I will be quite honest — I have never really been completely exposed to classism, I guess because I went to public school, and all of the people I surrounded myself with were from varying degrees of social classes. I will say that I have been exposed to the lowest of the low class in the area where I grew up, and while I was very close friends with some of them, I could not related to their circumstances. But I got a really close-up view. I remember one night in particular that I spent in a cinder block house with hundreds of roaches crawling all over everything, including the dirty clothes of small children. The house belonged to a guy who was later at my wedding a few years later, because I considered him to be such a close friend. I remember the laid-back conversations between him and another guy we were hanging out with. The guy was talking about his plans for the next day, and all I could think about was this crippling sense of depression, given their circumstances and how impossible it must feel to get out of being in that type of situation. But it is possible. That guy happened to be a very decent songwriter and musician and went on to be the frontman for a pretty popular band. I guess if you are in that type of situation, you have to dream big and work hard to achieve your goals and never lose sight of them. I may never know what happened to most of the others in that house that night, but all I can do is hope for the best.

It is also quite possible that my own class clouded my view of the situation, and to them it wasn’t as dire as it seemed to me at the time. Maybe I was just in a state of shock after being taken so far out of my element. That being said, I didn’t judge them for anything, and I just hung out like I was one of them, even though simply looking down at the grey New Balance shoes I was wearing made me feel a twinge of guilt at the time. I wanted to fit in more so that I could feel like an equal to them, but I still couldn’t deny the fact that we lived in very different worlds.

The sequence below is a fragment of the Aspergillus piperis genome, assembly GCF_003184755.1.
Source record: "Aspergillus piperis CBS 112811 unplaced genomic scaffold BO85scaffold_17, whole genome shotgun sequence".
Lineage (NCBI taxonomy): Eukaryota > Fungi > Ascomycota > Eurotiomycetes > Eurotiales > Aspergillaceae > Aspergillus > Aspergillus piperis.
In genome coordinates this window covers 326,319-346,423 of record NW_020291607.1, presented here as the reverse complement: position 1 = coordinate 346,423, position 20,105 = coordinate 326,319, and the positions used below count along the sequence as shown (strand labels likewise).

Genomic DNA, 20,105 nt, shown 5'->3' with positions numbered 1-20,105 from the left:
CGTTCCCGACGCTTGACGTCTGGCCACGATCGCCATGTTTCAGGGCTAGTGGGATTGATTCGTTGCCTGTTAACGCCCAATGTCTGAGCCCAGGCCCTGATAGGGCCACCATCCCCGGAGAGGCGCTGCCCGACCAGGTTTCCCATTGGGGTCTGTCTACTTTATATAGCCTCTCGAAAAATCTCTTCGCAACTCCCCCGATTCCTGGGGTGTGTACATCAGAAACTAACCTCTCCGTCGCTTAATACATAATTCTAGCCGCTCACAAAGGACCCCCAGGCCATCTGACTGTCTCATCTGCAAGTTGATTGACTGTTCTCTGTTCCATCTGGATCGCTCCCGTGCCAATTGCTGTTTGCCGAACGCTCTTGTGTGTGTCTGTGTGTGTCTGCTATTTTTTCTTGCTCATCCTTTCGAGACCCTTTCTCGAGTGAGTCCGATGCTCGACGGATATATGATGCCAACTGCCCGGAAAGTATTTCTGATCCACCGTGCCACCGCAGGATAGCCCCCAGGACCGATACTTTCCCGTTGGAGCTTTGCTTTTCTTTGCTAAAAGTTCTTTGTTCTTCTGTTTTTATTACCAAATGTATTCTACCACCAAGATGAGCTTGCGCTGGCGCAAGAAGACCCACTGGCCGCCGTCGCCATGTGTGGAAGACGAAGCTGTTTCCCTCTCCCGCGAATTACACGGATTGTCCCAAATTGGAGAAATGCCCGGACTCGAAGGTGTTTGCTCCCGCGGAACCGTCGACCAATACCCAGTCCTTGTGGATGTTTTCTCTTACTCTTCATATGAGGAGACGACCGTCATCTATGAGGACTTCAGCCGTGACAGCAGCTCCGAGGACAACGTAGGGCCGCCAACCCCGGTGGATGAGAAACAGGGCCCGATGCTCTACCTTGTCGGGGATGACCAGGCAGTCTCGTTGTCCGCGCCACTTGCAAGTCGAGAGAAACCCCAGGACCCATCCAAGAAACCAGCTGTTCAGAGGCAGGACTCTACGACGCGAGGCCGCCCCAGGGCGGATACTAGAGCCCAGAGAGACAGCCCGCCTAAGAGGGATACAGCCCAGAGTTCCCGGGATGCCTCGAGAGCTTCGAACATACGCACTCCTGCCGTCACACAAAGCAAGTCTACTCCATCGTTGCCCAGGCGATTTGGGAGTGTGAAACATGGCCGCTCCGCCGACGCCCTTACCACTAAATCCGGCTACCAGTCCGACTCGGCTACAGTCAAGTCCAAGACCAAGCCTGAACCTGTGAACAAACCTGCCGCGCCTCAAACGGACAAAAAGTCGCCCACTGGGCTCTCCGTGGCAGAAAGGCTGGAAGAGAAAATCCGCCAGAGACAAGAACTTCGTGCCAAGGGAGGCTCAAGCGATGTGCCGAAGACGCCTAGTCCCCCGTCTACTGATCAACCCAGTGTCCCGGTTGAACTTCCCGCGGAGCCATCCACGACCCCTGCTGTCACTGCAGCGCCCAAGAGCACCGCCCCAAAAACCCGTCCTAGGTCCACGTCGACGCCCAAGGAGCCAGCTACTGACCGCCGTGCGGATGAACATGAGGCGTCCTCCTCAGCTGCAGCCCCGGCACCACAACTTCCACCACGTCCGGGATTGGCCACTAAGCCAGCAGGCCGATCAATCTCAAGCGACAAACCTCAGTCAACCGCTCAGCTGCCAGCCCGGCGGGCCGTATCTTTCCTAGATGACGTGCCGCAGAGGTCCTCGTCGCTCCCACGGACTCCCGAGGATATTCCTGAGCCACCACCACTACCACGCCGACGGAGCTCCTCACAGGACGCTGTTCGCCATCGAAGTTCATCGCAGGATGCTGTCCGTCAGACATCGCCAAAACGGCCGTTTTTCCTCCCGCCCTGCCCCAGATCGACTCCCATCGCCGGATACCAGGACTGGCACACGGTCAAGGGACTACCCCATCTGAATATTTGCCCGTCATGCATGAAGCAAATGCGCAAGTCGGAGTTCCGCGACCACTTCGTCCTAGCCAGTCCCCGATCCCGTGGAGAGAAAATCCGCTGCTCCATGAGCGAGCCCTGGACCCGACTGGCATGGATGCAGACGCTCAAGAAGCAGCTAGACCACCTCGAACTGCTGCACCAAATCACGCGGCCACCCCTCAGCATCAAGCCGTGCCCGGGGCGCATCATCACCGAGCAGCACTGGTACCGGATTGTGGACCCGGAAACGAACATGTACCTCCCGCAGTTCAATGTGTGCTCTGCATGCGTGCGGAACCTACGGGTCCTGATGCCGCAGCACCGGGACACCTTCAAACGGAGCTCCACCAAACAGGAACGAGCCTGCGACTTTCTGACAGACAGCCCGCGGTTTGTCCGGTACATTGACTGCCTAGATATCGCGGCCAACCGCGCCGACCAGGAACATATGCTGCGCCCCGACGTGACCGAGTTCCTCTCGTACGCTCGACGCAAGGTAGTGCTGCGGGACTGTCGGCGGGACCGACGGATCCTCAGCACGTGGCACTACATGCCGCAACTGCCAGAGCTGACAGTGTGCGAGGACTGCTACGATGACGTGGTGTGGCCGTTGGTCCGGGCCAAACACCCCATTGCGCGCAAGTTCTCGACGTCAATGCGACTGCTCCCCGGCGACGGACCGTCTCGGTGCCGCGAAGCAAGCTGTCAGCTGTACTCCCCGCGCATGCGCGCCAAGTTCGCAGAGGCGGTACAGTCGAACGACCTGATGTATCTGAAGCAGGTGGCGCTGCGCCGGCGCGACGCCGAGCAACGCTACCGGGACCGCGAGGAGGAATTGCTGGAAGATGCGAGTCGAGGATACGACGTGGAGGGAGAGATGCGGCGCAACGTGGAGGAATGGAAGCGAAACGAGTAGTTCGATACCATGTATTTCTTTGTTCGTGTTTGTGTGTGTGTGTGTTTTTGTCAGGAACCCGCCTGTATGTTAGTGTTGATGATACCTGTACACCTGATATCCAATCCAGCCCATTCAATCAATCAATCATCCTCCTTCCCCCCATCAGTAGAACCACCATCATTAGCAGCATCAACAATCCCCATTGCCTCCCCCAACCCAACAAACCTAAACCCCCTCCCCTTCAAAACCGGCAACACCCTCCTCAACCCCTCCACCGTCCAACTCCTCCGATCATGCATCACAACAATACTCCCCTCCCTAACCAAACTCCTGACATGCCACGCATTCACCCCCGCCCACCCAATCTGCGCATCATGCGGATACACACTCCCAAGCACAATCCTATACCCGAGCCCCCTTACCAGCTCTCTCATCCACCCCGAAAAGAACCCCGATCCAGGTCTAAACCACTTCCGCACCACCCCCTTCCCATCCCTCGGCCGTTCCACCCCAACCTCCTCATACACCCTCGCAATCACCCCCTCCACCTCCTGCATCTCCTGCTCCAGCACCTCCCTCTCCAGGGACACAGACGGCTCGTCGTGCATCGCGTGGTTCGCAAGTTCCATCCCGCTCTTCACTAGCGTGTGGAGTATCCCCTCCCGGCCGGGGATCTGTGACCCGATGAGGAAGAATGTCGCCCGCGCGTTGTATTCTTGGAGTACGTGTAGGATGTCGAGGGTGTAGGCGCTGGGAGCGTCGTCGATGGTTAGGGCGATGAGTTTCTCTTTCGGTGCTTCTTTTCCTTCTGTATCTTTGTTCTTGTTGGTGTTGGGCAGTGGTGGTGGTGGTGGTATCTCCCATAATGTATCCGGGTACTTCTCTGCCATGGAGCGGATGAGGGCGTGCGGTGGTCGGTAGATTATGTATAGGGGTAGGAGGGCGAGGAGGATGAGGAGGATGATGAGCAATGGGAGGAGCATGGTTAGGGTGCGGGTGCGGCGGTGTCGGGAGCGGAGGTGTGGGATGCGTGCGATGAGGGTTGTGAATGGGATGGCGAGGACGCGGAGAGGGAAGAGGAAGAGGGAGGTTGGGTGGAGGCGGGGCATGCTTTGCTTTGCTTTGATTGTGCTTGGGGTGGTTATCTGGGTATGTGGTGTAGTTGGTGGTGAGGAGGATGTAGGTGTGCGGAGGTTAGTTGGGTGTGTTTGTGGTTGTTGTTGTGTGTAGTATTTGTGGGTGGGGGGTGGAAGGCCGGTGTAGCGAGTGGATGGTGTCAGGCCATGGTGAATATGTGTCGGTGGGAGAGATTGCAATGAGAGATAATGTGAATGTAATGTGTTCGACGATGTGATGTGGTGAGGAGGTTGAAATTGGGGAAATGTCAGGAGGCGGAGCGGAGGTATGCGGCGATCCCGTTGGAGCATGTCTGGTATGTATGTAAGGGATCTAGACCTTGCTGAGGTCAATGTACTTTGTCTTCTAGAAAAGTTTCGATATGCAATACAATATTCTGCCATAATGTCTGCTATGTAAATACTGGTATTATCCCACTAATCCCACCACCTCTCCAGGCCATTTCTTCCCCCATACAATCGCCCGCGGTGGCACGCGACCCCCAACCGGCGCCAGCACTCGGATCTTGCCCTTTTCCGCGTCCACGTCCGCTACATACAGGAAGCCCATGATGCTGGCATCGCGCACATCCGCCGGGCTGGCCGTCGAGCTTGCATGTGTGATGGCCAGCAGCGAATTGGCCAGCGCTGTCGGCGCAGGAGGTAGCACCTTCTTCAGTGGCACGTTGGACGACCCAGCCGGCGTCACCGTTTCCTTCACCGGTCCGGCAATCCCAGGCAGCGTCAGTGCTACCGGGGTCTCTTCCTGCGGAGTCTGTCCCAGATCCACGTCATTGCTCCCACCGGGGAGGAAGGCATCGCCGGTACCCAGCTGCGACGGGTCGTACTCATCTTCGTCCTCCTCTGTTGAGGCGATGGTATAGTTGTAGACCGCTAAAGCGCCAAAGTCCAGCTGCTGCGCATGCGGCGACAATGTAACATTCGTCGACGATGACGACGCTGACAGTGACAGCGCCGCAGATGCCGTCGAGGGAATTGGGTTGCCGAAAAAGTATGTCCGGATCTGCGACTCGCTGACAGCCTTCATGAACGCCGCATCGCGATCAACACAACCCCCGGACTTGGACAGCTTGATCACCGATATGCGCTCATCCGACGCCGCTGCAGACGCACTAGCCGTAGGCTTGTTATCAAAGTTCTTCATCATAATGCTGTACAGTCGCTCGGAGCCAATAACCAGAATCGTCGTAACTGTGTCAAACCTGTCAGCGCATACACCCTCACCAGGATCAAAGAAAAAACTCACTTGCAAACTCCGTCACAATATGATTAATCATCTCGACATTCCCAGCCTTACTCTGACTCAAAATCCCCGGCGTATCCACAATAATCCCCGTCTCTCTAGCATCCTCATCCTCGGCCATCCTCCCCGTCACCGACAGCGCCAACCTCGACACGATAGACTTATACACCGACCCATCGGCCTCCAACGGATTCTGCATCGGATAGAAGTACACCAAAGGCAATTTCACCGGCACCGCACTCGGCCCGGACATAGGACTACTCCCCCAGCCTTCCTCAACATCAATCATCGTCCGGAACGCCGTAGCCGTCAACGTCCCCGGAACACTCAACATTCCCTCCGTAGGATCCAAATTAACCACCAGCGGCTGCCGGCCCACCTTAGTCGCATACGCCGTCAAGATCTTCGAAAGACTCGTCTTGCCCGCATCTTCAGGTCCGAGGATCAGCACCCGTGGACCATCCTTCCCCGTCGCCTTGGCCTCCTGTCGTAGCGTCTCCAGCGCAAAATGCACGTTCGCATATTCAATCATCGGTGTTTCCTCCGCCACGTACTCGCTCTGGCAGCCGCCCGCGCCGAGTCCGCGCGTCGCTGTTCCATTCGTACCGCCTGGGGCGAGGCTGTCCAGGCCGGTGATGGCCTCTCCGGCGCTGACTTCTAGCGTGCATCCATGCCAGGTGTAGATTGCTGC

Sexuality

This one is even more difficult to talk about from someone raised in The South. There were almost zero openly-gay people at my school, so it was not something that I found myself around on a regular basis. That being said, slurs were thrown around so often that it was just normal, which looking back, would have probably made it seem impossible for someone to actually come out in high school.

There are friends that I had in high school that I heard came out after high school, and I totally support them for it. My wife and I have had close acquaintances that were gay, but living down here, it’s just not something you are exposed to on a regular basis. If you are a gay person in The South, you’ve kind of got the deck stacked against you from all sides. With the majority of Southerners being fundamental Christians, to them, God never said you would go to hell for being black. The same cannot be said for being homosexual — to them, at least. They like to pick and choose which scriptures they believe and follow, especially when it comes to the book of Leviticus, so no matter which way you look at the situation, you are going to have a hard time.

It is a sad state of affairs, because there is someone very close to me who I suspect could possibly be gay, but knowing their parents, I’m thinking they may never come out of the closet. Being gay in The South can ruin multiple lives, because often people try to deny it to others and even themselves by settling into creating a “normal” family, and in the end, they can’t stick it out because they are denying who they really are. I saw this happen from a friend of friend and also saw it happen second-hand directly to someone I’m very close with. Our country, as well as the rest of the world, still has major strides to make in this area. I mean, it should be a basic human right between adults to love who they want to love. It’s not for us to judge, and why anyone would make a big deal about people’s personal bedroom lives is just beyond me. There’s a lot weirder shit that can happen between heterosexual couples that people could worry a lot more about than what gender someone is attracted to.

Conclusion

The two main characters in Ace of Spades both struggle with all three of the issues outlined above. You can obviously see how it can make life three times as difficult when being faced down with all of these stigmas. Faridah Àbíké-Íyímídé started writing this book when she was a freshman in college and released it when she was a senior. I think she is an incredible author, and we definitely need to see more books from black authors with black protagonists, as well as LGBTQ+ representation in more YA novels. I would absolutely put her in the same category as Jason Reynolds, who has written many amazing books which showcase the perspectives and struggles of the Black Community. Ace of Spades was an exciting read, and a perfect stand-alone, which I would recommend to anyone. I give it 5 stars.

Rating: ★★★★★